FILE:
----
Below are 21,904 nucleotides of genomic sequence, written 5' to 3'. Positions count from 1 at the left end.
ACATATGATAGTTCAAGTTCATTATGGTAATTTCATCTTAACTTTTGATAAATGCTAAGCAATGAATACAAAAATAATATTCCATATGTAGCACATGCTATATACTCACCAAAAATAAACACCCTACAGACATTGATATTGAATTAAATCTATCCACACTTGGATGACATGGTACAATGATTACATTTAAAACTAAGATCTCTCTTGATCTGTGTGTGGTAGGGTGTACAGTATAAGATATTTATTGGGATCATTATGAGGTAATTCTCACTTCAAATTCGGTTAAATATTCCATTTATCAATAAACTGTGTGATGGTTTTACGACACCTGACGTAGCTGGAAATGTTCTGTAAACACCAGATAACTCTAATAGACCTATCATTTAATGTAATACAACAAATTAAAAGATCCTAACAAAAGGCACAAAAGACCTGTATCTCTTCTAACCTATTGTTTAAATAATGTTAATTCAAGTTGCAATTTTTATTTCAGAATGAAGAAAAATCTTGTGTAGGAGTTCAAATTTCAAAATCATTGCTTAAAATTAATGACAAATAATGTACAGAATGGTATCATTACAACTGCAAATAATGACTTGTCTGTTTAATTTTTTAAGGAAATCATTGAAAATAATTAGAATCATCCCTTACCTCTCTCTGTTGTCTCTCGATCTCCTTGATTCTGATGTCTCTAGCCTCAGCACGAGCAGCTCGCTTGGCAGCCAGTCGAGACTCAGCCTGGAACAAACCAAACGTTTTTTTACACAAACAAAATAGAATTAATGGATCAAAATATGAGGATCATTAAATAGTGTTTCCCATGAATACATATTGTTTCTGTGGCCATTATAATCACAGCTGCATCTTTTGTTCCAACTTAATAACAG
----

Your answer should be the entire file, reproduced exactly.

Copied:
Below are 21,904 nucleotides of genomic sequence, written 5' to 3'. Positions count from 1 at the left end.
ACATATGATAGTTCAAGTTCATTATGGTAATTTCATCTTAACTTTTGATAAATGCTAAGCAATGAATACAAAAATAATATTCCATATGTAGCACATGCTATATACTCACCAAAAATAAACACCCTACAGACATTGATATTGAATTAAATCTATCCACACTTGGATGACATGGTACAATGATTACATTTAAAACTAAGATCTCTCTTGATCTGTGTGTGGTAGGGTGTACAGTATAAGATATTTATTGGGATCATTATGAGGTAATTCTCACTTCAAATTCGGTTAAATATTCCATTTATCAATAAACTGTGTGATGGTTTTACGACACCTGACGTAGCTGGAAATGTTCTGTAAACACCAGATAACTCTAATAGACCTATCATTTAATGTAATACAACAAATTAAAAGATCCTAACAAAAGGCACAAAAGACCTGTATCTCTTCTAACCTATTGTTTAAATAATGTTAATTCAAGTTGCAATTTTTATTTCAGAATGAAGAAAAATCTTGTGTAGGAGTTCAAATTTCAAAATCATTGCTTAAAATTAATGACAAATAATGTACAGAATGGTATCATTACAACTGCAAATAATGACTTGTCTGTTTAATTTTTTAAGGAAATCATTGAAAATAATTAGAATCATCCCTTACCTCTCTCTGTTGTCTCTCGATCTCCTTGATTCTGATGTCTCTAGCCTCAGCACGAGCAGCTCGCTTGGCAGCCAGTCGAGACTCAGCCTGGAACAAACCAAACGTTTTTTTACACAAACAAAATAGAATTAATGGATCAAAATATGAGGATCATTAAATAGTGTTTCCCATGAATACATATTGTTTCTGTGGCCATTATAATCACAGCTGCATCTTTTGTTCCAACTTAATAACAG